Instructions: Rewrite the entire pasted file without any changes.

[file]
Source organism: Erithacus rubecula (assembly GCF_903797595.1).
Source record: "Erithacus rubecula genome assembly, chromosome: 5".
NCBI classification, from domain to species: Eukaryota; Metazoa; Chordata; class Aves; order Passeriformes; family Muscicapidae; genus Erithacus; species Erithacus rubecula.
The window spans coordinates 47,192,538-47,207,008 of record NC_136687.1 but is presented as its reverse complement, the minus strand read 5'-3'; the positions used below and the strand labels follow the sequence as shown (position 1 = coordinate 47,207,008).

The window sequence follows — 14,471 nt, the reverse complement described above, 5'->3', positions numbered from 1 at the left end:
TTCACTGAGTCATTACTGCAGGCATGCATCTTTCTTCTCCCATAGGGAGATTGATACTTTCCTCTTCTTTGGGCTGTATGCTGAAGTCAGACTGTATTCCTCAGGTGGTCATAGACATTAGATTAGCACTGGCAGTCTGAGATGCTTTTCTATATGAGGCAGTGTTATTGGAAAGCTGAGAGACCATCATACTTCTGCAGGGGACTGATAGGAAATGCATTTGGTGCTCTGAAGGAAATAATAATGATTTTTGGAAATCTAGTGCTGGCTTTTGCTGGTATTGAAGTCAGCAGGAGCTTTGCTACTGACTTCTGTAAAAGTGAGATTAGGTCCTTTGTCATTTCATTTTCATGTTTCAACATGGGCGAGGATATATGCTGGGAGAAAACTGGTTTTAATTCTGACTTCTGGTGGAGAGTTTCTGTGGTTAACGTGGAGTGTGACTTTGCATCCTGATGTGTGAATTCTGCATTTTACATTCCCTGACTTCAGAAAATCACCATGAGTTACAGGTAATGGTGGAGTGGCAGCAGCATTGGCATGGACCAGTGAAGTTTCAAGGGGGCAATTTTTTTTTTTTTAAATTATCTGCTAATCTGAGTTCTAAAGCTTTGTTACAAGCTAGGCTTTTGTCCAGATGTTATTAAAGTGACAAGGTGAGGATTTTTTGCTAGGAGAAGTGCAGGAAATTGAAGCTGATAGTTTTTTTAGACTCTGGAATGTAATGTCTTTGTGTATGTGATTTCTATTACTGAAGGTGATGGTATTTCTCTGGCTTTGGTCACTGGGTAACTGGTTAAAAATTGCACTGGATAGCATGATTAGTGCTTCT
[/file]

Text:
Source organism: Erithacus rubecula (assembly GCF_903797595.1).
Source record: "Erithacus rubecula genome assembly, chromosome: 5".
NCBI classification, from domain to species: Eukaryota; Metazoa; Chordata; class Aves; order Passeriformes; family Muscicapidae; genus Erithacus; species Erithacus rubecula.
The window spans coordinates 47,192,538-47,207,008 of record NC_136687.1 but is presented as its reverse complement, the minus strand read 5'-3'; the positions used below and the strand labels follow the sequence as shown (position 1 = coordinate 47,207,008).

The window sequence follows — 14,471 nt, the reverse complement described above, 5'->3', positions numbered from 1 at the left end:
TTCACTGAGTCATTACTGCAGGCATGCATCTTTCTTCTCCCATAGGGAGATTGATACTTTCCTCTTCTTTGGGCTGTATGCTGAAGTCAGACTGTATTCCTCAGGTGGTCATAGACATTAGATTAGCACTGGCAGTCTGAGATGCTTTTCTATATGAGGCAGTGTTATTGGAAAGCTGAGAGACCATCATACTTCTGCAGGGGACTGATAGGAAATGCATTTGGTGCTCTGAAGGAAATAATAATGATTTTTGGAAATCTAGTGCTGGCTTTTGCTGGTATTGAAGTCAGCAGGAGCTTTGCTACTGACTTCTGTAAAAGTGAGATTAGGTCCTTTGTCATTTCATTTTCATGTTTCAACATGGGCGAGGATATATGCTGGGAGAAAACTGGTTTTAATTCTGACTTCTGGTGGAGAGTTTCTGTGGTTAACGTGGAGTGTGACTTTGCATCCTGATGTGTGAATTCTGCATTTTACATTCCCTGACTTCAGAAAATCACCATGAGTTACAGGTAATGGTGGAGTGGCAGCAGCATTGGCATGGACCAGTGAAGTTTCAAGGGGGCAATTTTTTTTTTTTTAAATTATCTGCTAATCTGAGTTCTAAAGCTTTGTTACAAGCTAGGCTTTTGTCCAGATGTTATTAAAGTGACAAGGTGAGGATTTTTTGCTAGGAGAAGTGCAGGAAATTGAAGCTGATAGTTTTTTTAGACTCTGGAATGTAATGTCTTTGTGTATGTGATTTCTATTACTGAAGGTGATGGTATTTCTCTGGCTTTGGTCACTGGGTAACTGGTTAAAAATTGCACTGGATAGCATGATTAGTGCTTCT